The Good, the Bad and the Ugly: Steve Carell

Simon Ramshaw discusses the best and worst of the fantastic Steve Carell

NUSU
8th February 2016

The Good: Foxcatcher (2014)

Carell’s dangerous U-turn into dramatic territory took form in Bennet Miller’s tragic true-story, Foxcatcher. As the awkward misfit of a millionaire, John du Pont, Carell is positively chilling, acting through the startling prosthetics with subtlety and nuance. His nasally tones are as comical as they are terrifying, and he’s given phenomenal support by Channing Tatum and Mark Ruffalo, both (like Carell) giving career-best performances. A peak for all involved, Foxcatcher is a deeply uncomfortable, borderline unwatchable character study, wrapped up in the package of the darkest sports movie you’ll ever see. Apparently, Miller has a four hour cut kicking around, so two extra hours of Carell’s best work will always be coveted.

The Bad: The Big Short (2015)

Alright, I’ll admit it; Steve Carell turns out to be the best thing in Adam McKay’s ambitious financial crisis drama, but one of this year’s biggest Oscar magnets is hardly another Wolf of Wall Street. Simultaneously patronising and alienating, it’s an attempt to dumb down big numbers for mainstream audiences while also completely patronising them. The rather degrading scene of Margot Robbie in a bubble bath telling us the significance of something or other (I’ve forgotten already; well done, movie!) is a stab at appealing to the supposedly sex-crazed general public, and not even Carell can escape this misguided black hole of an approach.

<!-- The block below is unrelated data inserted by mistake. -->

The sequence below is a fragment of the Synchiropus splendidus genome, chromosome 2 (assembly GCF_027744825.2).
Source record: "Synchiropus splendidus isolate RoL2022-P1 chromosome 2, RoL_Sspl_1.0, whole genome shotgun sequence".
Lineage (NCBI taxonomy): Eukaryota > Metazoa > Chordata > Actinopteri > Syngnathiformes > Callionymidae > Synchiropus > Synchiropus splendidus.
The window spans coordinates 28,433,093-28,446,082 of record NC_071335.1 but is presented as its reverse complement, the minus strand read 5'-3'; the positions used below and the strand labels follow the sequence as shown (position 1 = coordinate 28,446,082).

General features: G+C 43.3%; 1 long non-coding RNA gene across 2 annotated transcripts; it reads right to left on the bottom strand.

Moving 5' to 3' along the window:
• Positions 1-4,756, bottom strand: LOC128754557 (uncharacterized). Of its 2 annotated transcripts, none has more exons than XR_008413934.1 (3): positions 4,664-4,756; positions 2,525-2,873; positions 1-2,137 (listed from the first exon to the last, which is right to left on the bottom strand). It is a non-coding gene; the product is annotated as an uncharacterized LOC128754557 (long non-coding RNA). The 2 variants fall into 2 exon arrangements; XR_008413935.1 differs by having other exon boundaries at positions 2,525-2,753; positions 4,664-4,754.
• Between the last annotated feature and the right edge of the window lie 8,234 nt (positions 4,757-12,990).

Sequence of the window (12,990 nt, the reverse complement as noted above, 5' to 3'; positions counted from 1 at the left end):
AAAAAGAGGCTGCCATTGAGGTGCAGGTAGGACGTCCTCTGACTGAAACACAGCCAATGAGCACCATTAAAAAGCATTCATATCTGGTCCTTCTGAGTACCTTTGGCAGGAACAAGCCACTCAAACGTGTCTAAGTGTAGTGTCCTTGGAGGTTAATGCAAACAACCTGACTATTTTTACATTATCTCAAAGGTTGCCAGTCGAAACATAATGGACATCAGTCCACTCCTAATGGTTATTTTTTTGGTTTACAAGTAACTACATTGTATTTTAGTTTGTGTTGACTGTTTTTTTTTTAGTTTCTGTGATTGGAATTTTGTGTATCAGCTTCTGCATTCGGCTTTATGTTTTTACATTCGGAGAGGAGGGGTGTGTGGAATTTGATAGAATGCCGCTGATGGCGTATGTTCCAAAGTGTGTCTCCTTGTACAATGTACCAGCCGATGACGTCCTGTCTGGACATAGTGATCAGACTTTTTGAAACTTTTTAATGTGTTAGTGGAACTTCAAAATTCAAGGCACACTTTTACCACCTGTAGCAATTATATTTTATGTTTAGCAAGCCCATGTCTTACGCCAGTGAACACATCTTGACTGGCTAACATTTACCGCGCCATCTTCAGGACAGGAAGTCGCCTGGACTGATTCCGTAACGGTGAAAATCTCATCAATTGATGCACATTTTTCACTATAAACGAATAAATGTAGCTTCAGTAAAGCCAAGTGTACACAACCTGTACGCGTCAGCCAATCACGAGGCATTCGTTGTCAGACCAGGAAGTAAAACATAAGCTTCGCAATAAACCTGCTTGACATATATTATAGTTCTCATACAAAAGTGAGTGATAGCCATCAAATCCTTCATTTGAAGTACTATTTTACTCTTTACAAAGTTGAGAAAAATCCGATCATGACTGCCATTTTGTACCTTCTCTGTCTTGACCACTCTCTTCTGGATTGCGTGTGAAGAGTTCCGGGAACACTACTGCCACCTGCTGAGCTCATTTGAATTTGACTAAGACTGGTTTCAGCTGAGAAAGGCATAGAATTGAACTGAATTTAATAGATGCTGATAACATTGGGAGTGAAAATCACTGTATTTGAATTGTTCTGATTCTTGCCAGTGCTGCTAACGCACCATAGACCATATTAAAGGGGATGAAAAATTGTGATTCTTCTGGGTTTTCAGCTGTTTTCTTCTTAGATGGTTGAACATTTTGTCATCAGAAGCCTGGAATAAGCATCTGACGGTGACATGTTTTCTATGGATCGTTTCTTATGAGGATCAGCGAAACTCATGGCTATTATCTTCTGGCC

The Ugly: Dinner For Schmucks (2010)

Wor Steve’s often best when he’s mugging for his life (see: the iconic Brick Tamland in Anchorman), but not when the film doesn’t catch up with him. A remake of the French farce, Le dîner de cons, Dinner For Schmucks assembles a bunch of comedic firecrackers and forgets to light the fuse, with Paul Rudd, Jermaine Clement and Zach Galafianakis wandering around like lost sheep in a film that seemingly never ends. The light in the dark turns out to be Carell’s ‘mousterpieces’, which are rather disturbing dioramas of taxidermised mice re-enacting pop culture references. So, yeah, pretty gruesome.

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